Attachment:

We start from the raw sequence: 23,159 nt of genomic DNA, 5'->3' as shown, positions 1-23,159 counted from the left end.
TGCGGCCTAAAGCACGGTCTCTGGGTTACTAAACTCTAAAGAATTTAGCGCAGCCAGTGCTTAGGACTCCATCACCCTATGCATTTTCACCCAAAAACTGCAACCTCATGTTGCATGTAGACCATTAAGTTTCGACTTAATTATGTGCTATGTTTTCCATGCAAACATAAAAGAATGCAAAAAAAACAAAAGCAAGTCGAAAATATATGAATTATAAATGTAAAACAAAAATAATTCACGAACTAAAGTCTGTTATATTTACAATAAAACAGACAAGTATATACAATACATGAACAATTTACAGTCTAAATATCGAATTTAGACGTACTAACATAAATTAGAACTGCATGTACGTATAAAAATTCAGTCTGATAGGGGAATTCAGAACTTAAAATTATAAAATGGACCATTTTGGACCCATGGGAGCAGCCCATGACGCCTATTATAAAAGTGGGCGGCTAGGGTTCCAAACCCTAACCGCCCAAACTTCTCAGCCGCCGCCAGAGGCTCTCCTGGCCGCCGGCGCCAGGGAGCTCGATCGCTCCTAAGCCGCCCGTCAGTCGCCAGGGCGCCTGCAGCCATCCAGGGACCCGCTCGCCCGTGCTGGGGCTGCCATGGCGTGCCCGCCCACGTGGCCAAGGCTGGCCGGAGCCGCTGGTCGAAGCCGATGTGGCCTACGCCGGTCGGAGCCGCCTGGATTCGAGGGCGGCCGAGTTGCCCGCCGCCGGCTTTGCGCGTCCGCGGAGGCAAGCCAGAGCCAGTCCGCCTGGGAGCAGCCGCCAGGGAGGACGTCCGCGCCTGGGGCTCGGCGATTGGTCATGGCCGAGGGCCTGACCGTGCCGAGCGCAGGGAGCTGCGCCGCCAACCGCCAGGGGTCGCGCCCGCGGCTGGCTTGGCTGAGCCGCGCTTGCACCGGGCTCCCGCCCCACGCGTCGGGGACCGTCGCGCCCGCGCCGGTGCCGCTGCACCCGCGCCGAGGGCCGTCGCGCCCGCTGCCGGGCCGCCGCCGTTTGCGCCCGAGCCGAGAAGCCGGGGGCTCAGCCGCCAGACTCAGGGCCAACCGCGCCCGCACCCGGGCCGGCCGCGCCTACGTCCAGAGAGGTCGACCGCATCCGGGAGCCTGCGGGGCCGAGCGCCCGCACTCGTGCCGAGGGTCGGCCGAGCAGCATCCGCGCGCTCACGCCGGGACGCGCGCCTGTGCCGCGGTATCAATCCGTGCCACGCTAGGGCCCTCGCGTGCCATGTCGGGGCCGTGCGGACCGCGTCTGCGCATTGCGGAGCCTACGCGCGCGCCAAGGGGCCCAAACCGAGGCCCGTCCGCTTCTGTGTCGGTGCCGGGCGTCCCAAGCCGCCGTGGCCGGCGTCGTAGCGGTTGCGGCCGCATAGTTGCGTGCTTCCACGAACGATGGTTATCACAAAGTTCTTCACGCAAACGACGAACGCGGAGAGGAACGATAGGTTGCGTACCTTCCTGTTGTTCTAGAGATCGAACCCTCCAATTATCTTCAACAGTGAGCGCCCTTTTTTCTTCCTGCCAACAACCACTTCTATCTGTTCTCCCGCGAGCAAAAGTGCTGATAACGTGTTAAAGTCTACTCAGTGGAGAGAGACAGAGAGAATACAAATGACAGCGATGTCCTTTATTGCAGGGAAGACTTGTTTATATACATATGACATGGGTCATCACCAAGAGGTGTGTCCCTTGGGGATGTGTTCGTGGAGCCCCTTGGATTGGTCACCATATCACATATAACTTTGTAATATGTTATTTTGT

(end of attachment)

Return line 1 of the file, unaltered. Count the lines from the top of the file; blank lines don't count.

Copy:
We start from the raw sequence: 23,159 nt of genomic DNA, 5'->3' as shown, positions 1-23,159 counted from the left end.